Ethel Smyth

 
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If ever there was a black sheep it’s Ethel Smyth.

Born in 1858, she made up her mind at the age of 12 to devote her life to music. She overcame her father’s vehement opposition to go to Germany in 1877 to study composition in the classical tradition. In 1890, she debuted her Serenade in D. In 1893 her Mass in D was performed at the Royal Albert Hall. Ethel wrote no less than six operas and in 1922 she was made a Dame of the British Empire (B.D.E.), the female equivalent of knighthood, for her services to music.

By then, however, her hearing had failed her. She turned to writing. She wrote ten books in all, most of which are memoirs, including dealing with the difficulty of getting published and performed as a female artists.

She was also an accomplished sportswoman. She played cricket and tennis and golf to a high standard at a time when men believed exercise was bad for women. She was also a horseback rider, avid hiker, and mountain climber.

And through it all, Dame Ethel Smyth was an activist and champion for women’s rights, in particular, for their right to vote. The story goes that when in 1910 Ethel heard Emmeline Pankhurst speak for the first time, she suspended her musical activities for two years — right then and there — to devote her energies to the movement.

She and her fellow suffragettes got the attentions they desired one evening in 1912. At precisely 5:30pm, a relay of women all over London simultaneously pulled hammers from their muffs and handbags and smashed up windows along all the big thoroughfares, buoyed by the knowledge that Mrs Pankhurst was then aiming a stone at the home of Prime Minister Asquith, 10 Downing Street. Sadly, “Emmeline was no cricketer,” said Ethel. “Her stone fell harmlessly in the area” of the PM’s address. But Ethel’s stone met its mark, crashing through the window of an anti-suffrage politician living at Berkeley Square.

Nearly 200 women were arrested that evening. Ethel was sentenced to two months in prison where she wrote and rehearsed, forming a ready chorus among the other detainees, The March of Women. Dedicated to the Women’s Social and Political Union (WSPU), It would become the battle cry of the suffragette movement. When her friend, the conductor Thomas Beecham, visited Ethel in prison, he saw her leaning out the window of her cell, conducting the suffragettes as they practiced their anthem in the exercise yard with nothing by a toothbrush for a baton.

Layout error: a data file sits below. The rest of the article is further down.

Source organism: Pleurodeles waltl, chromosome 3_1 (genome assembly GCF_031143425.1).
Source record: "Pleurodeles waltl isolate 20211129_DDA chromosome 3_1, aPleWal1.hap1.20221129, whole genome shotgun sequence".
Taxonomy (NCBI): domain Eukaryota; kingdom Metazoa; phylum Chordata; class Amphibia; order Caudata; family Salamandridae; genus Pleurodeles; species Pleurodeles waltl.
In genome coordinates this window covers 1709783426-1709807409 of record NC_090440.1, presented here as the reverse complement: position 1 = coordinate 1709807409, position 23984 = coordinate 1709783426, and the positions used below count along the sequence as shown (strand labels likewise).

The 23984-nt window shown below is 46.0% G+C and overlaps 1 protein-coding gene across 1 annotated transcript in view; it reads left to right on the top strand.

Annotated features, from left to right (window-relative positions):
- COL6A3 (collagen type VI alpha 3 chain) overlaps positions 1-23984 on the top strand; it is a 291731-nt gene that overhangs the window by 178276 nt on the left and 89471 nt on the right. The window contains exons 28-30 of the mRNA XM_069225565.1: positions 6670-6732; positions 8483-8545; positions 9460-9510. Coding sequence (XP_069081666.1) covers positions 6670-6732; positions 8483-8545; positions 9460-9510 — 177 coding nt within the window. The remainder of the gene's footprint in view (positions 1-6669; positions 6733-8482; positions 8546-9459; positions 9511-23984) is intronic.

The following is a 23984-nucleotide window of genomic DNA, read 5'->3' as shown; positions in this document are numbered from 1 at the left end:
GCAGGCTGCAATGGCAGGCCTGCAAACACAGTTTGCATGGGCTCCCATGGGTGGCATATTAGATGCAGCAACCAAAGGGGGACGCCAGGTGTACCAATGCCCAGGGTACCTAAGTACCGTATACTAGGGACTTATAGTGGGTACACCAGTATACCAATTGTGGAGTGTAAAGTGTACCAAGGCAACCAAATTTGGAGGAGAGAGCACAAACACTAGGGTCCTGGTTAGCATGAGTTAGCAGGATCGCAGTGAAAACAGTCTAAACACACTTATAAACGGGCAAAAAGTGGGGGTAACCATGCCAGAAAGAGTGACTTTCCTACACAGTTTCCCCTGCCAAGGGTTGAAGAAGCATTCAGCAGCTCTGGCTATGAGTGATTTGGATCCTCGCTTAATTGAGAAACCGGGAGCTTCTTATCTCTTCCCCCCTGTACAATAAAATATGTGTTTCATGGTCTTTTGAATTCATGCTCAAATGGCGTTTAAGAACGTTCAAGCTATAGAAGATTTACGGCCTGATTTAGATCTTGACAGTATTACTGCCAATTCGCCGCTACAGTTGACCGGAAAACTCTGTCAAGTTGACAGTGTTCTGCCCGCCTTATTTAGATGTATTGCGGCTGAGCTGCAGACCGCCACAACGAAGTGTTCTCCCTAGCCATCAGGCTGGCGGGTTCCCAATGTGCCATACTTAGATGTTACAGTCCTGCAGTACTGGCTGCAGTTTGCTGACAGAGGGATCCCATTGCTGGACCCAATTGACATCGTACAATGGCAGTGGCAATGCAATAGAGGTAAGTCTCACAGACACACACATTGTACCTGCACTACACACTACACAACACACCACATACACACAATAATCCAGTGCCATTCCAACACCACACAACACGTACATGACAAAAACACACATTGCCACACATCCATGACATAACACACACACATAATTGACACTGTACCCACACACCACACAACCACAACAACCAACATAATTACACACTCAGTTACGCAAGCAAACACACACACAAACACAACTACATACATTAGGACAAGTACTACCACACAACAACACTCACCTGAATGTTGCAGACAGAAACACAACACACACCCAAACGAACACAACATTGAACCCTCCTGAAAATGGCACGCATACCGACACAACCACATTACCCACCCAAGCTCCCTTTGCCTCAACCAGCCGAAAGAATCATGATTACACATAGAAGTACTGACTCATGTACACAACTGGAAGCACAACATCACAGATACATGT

On 21 November 1918, the UK Parliament granted the vote to women over the age of 30 who were householders, the wives of householders, occupiers of property with an annual rent of £5, and graduates of British universities — about 8.4 million British women benefited.

They would have to wait until 1928 to be able to vote at the same age as men: 21. Dame Ethel Smyth worked hard for that success too.

During WWI, Ethel trained and was deployed as a radiographer. That’s she first started writing her memoir, as it was impossible to compose music while at war. It was literature that would eventually propel her into the world of Virginia Woolf.

Smyth had several romantic passions, mostly with women, and described her sexuality as an “everlasting puzzle.” She once told her friend and beau Henry Brewster that it was “easier for me to love my own sex passionately, rather than yours.” Ethel rejected Henry’s offer of marriage, while maintaining it was the most important relationship of her life. But Ethel like women and made no secret about it. She frequently wore male attire, and at the tender age of 71 fell in love with Virginia Woolf.

Dame Ethel Smyth is an LGBT history icon. An author, athlete, musician, and activist, she was above all brave for throughout her lifetime in Britain, it was illegal to be gay or lesbian.

Success and happiness are by no means synonymous, but I am certain that cultivating your garden is the sole way to be happy; only you must dig and plant with all your heart for doing things by halves is the most boring thing in the world.
— Ethel Smyth

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